Britain’s new cult: wealth creation seminars

Wealth creation seminars prey on the vulnerable in times of economic hardship – and most are just sales pitches for buy-to-let property. Why isn't this sort of advice regulated?

I don't watch television very often on the basis that it usually either shocks or depresses me. Last night I watched BBC2's Money. It was no exception. The programme followed the fortunes of a few of the thousands of people who regularly buy the books and attend the seminars of the world's wealth creation coaches.

They pay thousands and thousands of pounds to buy products from and listen to highly skilled presenters explaining to them how they can make themselves "financially free". The answer? It usually involves some very odd exercises (standing in front of a mirror repeating core phrases such as "I am a good money manager" over and over again for example) in a process called wealth conditioning and then using the "skills" learnt from the conditioning to create "multiple streams of income".

What kind of streams? Mostly the answers as far as I can figure come down to buy-to-let property. "Wealth creation" is simply the US name for borrowing a whole pile of money and using it to buy houses you can let out to other people. And wealth creation seminars are buy-to-let seminars, just with a bit more glitz and finesse than you used to get from the scamsters the UK was plagued with during the property bubble.

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The problems with all this are obvious. Most people never go into buy-to-let. They just go to a lot of seminars and end up deeply in debt (as was the case with most of the participants in the programme). And of course, most wealth coaches don't make their money from property themselves. No. Their own multiple streams of income come from seminars, DVDs, books and for those just starting out in the confidence business, one-to-one coaching sessions.

But there is one more problem. In times of recession, the vulnerable are even more open to this kind of thing than usual. Add that to the cult-like atmosphere of the events and wealth creation is on the way to creating a new world of misery. The BBC programme followed one woman who had spent £50,000 on seminars and so on. Has it made her rich? It has not.

Instead it has taken her to the verge of bankruptcy. The same goes for Janice Geddes, one of the sweetest women I have ever seen on TV. She has spent all she has and owes £4000 on her credit card. Indeed, so infatuated is she with the wealth management gurus that at one point, we even saw her volunteering to work free at one of Robert Kiyosaki's seminars (Kiyosaki is the author of the Rich Dad Poor Dad series). Her money is gone but she is so drawn in that she's now willing to hand over her time as well. So much for her millions.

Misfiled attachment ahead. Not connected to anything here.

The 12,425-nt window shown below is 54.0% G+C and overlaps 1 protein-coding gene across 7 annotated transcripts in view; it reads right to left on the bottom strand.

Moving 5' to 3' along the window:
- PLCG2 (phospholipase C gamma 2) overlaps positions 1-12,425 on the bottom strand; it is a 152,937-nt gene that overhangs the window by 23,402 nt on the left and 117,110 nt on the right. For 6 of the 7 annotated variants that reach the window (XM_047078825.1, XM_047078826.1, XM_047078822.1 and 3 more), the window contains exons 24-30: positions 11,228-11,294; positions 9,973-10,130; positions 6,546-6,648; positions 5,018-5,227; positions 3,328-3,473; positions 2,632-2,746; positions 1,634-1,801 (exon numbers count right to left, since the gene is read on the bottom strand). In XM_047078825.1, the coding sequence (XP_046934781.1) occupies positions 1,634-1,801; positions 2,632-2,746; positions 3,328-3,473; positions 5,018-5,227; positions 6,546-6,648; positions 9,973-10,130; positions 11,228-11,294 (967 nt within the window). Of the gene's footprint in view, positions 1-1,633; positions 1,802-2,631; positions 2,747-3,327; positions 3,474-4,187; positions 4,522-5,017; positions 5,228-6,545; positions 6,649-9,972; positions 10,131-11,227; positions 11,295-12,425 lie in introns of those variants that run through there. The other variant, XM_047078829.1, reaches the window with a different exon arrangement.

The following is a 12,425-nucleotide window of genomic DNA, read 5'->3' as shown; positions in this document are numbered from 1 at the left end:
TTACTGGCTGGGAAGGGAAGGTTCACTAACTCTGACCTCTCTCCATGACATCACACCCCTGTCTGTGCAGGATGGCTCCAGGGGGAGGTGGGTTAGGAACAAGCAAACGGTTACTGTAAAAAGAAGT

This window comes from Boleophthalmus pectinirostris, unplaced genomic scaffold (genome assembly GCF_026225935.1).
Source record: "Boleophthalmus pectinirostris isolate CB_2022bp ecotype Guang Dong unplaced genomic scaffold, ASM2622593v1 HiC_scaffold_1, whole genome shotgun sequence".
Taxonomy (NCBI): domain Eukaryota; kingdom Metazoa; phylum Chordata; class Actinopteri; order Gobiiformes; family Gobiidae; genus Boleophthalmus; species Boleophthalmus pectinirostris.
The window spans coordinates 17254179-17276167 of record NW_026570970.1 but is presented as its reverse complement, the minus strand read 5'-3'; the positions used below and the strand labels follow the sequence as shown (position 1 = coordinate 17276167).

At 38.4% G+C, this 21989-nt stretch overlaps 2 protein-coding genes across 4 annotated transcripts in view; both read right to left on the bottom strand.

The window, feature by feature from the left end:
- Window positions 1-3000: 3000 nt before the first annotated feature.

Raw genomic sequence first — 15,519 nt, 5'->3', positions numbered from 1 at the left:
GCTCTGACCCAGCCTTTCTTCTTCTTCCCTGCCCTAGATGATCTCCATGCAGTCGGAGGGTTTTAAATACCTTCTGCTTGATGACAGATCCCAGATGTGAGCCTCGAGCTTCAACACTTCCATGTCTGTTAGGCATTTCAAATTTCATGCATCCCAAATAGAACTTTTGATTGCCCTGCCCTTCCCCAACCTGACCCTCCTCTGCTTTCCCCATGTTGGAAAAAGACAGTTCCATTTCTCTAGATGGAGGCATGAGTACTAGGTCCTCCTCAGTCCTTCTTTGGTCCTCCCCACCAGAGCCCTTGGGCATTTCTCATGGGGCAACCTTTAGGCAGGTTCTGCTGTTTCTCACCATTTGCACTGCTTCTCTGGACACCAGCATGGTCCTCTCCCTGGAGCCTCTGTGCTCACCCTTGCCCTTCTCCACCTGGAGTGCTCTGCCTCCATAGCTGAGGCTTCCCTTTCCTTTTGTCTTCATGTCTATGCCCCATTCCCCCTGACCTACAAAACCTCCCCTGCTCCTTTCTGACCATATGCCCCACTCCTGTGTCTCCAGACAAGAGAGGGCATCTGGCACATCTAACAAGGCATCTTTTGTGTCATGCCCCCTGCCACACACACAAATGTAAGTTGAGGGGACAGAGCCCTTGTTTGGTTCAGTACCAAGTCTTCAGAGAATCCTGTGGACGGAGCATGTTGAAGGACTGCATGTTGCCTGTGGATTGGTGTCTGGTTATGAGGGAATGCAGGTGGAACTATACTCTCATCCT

We saw Kiyosaki speaking towards the end of the programme. He told his audience that he knew this crisis was coming but that it made no difference to him he could make money on the way up and money on the way down. I very much doubt the first bit. I interviewed him in the spring of 2007 and I don't remember him mentioning either his forecast of a crisis or even his recognition that one was kicking off. I asked him if he really thought that people buying a whole load of property right then could really get rich. "Absolutely," he said. I can't imagine that worked out too well.

However I am certain he is right on the second bit. Why? In the good times people think they can make it on their own. In the bad they'll throw all they have at buying hope. That's why Kiyosaki is having a great crisis and why UK-based wealth creation coaches are now popping up all over the place. It isn't a good thing. At all. I have never quite understood why most forms of financial advice are somehow regulated while property advice of this kind is not. I still don't.

If you want to talk about this or anything else with me, why don't we do it over lunch? Bid here

Merryn Somerset Webb

Merryn Somerset Webb started her career in Tokyo at public broadcaster NHK before becoming a Japanese equity broker at what was then Warburgs. She went on to work at SBC and UBS without moving from her desk in Kamiyacho (it was the age of mergers).

After five years in Japan she returned to work in the UK at Paribas. This soon became BNP Paribas. Again, no desk move was required. On leaving the City, Merryn helped The Week magazine with its City pages before becoming the launch editor of MoneyWeek in 2000 and taking on columns first in the Sunday Times and then in 2009 in the Financial Times

Twenty years on, MoneyWeek is the best-selling financial magazine in the UK. Merryn was its Editor in Chief until 2022. She is now a senior columnist at Bloomberg and host of the Merryn Talks Money podcast -  but still writes for Moneyweek monthly. 

Merryn is also is a non executive director of two investment trusts – BlackRock Throgmorton, and the Murray Income Investment Trust.